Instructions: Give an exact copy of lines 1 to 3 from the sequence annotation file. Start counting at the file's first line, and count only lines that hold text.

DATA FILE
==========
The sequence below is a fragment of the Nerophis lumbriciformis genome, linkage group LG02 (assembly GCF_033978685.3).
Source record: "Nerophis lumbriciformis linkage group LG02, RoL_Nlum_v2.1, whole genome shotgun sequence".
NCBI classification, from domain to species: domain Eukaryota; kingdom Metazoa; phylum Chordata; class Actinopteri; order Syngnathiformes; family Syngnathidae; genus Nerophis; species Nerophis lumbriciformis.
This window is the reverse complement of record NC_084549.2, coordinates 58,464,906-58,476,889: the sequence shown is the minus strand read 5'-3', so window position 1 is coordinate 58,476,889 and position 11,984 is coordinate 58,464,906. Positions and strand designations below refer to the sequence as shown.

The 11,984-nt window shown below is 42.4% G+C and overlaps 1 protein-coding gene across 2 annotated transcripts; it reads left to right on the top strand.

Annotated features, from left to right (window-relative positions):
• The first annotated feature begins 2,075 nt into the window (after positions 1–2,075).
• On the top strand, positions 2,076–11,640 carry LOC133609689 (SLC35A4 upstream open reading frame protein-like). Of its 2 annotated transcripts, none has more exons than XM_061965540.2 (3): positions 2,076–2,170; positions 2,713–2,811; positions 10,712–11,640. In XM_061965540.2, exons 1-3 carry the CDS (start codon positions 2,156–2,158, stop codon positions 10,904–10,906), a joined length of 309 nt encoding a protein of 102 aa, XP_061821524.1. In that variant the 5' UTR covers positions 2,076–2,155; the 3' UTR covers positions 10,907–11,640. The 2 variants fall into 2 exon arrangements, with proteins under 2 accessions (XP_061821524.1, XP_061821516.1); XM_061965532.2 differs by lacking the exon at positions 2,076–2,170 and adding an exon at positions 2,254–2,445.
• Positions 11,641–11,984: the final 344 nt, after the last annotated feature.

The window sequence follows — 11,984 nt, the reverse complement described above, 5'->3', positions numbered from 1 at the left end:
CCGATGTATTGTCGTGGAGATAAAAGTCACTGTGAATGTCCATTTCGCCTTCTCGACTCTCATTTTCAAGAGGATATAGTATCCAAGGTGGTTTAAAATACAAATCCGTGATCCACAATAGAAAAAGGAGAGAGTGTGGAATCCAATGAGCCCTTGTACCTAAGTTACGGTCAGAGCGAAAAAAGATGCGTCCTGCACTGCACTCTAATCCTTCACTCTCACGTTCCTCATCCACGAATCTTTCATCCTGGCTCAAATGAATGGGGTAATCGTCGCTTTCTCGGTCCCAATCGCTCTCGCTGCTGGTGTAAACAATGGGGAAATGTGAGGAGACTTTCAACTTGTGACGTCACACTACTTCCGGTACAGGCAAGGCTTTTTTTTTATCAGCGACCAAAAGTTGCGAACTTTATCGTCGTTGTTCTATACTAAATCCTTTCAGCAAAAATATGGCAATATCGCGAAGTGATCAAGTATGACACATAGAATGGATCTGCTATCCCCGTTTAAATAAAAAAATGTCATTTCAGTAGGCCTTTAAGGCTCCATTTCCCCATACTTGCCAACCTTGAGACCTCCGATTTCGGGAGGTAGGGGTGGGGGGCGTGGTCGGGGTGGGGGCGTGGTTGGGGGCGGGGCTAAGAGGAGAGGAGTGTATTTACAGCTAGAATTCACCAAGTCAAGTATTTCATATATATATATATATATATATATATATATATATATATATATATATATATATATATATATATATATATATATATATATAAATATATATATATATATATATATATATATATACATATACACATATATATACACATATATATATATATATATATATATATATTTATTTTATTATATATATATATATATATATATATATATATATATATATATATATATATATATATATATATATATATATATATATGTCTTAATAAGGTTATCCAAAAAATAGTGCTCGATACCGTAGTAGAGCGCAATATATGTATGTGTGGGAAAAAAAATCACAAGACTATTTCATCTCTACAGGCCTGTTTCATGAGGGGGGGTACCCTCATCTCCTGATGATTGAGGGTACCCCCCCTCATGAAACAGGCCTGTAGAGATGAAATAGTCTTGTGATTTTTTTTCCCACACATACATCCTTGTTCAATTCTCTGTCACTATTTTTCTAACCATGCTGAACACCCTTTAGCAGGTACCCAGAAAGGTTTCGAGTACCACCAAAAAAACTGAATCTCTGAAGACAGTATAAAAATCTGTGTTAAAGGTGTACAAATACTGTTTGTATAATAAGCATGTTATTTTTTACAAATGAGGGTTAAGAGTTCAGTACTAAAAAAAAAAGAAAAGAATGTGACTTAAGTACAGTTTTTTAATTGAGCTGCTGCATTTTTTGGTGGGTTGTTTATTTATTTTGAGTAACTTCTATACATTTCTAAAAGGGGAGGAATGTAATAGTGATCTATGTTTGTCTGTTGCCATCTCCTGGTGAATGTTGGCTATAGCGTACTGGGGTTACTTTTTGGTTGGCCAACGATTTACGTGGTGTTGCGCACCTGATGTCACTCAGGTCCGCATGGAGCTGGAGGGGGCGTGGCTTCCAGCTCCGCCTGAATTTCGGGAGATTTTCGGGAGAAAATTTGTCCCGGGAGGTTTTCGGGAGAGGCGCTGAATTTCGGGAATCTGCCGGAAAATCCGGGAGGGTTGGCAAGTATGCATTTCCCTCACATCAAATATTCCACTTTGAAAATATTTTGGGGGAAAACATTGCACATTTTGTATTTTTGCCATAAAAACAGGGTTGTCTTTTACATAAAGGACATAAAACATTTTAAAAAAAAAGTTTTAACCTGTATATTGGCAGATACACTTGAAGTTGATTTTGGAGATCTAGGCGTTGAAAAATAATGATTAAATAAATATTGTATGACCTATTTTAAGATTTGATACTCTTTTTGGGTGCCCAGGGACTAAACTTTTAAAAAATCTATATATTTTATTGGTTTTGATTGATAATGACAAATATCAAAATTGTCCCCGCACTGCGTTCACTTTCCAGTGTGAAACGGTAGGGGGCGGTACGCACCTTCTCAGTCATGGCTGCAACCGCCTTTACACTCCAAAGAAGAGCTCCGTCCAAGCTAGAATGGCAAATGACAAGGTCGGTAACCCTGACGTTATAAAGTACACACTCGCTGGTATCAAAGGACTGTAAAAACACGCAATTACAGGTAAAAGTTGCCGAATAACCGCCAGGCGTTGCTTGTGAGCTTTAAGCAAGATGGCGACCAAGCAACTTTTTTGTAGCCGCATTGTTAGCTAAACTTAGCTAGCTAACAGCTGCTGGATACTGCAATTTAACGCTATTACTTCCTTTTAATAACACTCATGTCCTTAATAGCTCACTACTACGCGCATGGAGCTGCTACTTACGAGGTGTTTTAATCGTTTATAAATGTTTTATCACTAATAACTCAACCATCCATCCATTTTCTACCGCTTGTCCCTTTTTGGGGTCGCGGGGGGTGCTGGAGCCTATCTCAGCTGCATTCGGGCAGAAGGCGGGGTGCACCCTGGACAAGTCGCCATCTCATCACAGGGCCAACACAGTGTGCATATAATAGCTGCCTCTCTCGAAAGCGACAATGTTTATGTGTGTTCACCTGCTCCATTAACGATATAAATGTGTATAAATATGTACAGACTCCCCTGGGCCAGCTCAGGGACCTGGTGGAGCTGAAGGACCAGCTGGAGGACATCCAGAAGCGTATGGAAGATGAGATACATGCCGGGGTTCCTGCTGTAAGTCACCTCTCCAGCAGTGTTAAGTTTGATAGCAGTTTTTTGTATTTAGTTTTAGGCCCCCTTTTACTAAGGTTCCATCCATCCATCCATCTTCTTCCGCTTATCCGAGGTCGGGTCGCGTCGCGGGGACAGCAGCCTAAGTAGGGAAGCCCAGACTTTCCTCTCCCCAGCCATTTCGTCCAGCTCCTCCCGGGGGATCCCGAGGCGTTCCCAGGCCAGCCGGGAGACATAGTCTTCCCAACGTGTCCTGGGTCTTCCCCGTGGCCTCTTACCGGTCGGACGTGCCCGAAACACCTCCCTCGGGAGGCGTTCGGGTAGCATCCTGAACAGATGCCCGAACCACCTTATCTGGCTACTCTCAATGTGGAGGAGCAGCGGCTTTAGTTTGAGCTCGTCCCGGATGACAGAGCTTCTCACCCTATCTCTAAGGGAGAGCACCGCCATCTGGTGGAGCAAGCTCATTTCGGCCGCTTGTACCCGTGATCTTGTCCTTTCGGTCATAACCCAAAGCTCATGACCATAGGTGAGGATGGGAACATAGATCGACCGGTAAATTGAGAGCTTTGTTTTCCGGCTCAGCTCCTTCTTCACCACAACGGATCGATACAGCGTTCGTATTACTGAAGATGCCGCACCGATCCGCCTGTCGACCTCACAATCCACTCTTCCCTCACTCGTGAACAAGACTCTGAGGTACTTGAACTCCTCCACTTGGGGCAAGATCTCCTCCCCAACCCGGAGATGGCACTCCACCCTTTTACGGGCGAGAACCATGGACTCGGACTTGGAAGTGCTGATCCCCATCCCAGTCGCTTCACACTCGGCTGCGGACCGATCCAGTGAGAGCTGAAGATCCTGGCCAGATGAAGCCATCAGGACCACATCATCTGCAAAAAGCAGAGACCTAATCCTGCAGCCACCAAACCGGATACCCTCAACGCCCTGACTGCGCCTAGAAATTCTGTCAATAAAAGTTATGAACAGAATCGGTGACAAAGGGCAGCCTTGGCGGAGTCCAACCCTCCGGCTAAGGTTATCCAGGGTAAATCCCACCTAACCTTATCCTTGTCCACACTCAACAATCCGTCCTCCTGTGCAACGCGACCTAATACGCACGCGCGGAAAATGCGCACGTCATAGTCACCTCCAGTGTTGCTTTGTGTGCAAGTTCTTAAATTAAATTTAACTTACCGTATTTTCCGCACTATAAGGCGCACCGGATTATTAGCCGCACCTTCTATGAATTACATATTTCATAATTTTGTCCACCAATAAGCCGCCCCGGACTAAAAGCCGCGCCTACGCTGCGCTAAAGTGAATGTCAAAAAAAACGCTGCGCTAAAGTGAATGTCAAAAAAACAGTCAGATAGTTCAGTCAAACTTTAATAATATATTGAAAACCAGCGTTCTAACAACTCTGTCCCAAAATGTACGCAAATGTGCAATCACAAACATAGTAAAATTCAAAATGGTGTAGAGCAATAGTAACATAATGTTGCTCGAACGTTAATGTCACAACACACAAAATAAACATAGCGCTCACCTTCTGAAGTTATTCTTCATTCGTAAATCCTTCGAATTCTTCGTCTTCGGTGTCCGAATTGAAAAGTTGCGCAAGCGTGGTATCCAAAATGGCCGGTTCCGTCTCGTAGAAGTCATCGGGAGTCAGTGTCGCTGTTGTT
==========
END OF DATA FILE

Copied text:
The sequence below is a fragment of the Nerophis lumbriciformis genome, linkage group LG02 (assembly GCF_033978685.3).
Source record: "Nerophis lumbriciformis linkage group LG02, RoL_Nlum_v2.1, whole genome shotgun sequence".
NCBI classification, from domain to species: domain Eukaryota; kingdom Metazoa; phylum Chordata; class Actinopteri; order Syngnathiformes; family Syngnathidae; genus Nerophis; species Nerophis lumbriciformis.